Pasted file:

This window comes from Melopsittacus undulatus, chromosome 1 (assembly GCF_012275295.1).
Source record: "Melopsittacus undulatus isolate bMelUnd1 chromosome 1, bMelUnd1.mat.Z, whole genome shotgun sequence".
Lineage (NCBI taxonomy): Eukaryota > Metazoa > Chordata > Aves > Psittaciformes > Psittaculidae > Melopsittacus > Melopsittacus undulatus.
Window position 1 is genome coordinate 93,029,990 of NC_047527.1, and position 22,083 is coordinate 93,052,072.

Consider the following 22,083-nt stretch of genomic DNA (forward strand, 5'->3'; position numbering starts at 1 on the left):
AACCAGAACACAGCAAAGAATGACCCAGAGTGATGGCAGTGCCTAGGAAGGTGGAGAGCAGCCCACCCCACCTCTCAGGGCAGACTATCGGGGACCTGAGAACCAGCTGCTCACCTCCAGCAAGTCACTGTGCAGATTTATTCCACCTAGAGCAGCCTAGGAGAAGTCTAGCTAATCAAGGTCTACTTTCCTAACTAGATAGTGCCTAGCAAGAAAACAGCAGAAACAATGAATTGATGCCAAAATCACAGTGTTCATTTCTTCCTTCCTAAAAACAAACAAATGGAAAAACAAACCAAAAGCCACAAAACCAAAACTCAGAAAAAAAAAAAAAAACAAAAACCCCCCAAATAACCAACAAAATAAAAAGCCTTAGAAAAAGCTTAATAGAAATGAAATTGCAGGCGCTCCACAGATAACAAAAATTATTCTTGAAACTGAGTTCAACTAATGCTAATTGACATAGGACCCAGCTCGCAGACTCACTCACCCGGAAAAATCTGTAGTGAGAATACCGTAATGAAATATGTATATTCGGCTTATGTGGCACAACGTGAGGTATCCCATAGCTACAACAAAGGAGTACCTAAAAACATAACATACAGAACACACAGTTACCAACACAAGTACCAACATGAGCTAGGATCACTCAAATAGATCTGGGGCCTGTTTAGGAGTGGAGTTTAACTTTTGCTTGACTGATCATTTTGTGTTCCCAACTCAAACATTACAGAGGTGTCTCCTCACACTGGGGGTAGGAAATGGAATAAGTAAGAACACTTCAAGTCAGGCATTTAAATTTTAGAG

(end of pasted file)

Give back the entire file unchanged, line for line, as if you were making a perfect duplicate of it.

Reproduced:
This window comes from Melopsittacus undulatus, chromosome 1 (assembly GCF_012275295.1).
Source record: "Melopsittacus undulatus isolate bMelUnd1 chromosome 1, bMelUnd1.mat.Z, whole genome shotgun sequence".
Lineage (NCBI taxonomy): Eukaryota > Metazoa > Chordata > Aves > Psittaciformes > Psittaculidae > Melopsittacus > Melopsittacus undulatus.
Window position 1 is genome coordinate 93,029,990 of NC_047527.1, and position 22,083 is coordinate 93,052,072.

Consider the following 22,083-nt stretch of genomic DNA (forward strand, 5'->3'; position numbering starts at 1 on the left):
AACCAGAACACAGCAAAGAATGACCCAGAGTGATGGCAGTGCCTAGGAAGGTGGAGAGCAGCCCACCCCACCTCTCAGGGCAGACTATCGGGGACCTGAGAACCAGCTGCTCACCTCCAGCAAGTCACTGTGCAGATTTATTCCACCTAGAGCAGCCTAGGAGAAGTCTAGCTAATCAAGGTCTACTTTCCTAACTAGATAGTGCCTAGCAAGAAAACAGCAGAAACAATGAATTGATGCCAAAATCACAGTGTTCATTTCTTCCTTCCTAAAAACAAACAAATGGAAAAACAAACCAAAAGCCACAAAACCAAAACTCAGAAAAAAAAAAAAAAACAAAAACCCCCCAAATAACCAACAAAATAAAAAGCCTTAGAAAAAGCTTAATAGAAATGAAATTGCAGGCGCTCCACAGATAACAAAAATTATTCTTGAAACTGAGTTCAACTAATGCTAATTGACATAGGACCCAGCTCGCAGACTCACTCACCCGGAAAAATCTGTAGTGAGAATACCGTAATGAAATATGTATATTCGGCTTATGTGGCACAACGTGAGGTATCCCATAGCTACAACAAAGGAGTACCTAAAAACATAACATACAGAACACACAGTTACCAACACAAGTACCAACATGAGCTAGGATCACTCAAATAGATCTGGGGCCTGTTTAGGAGTGGAGTTTAACTTTTGCTTGACTGATCATTTTGTGTTCCCAACTCAAACATTACAGAGGTGTCTCCTCACACTGGGGGTAGGAAATGGAATAAGTAAGAACACTTCAAGTCAGGCATTTAAATTTTAGAG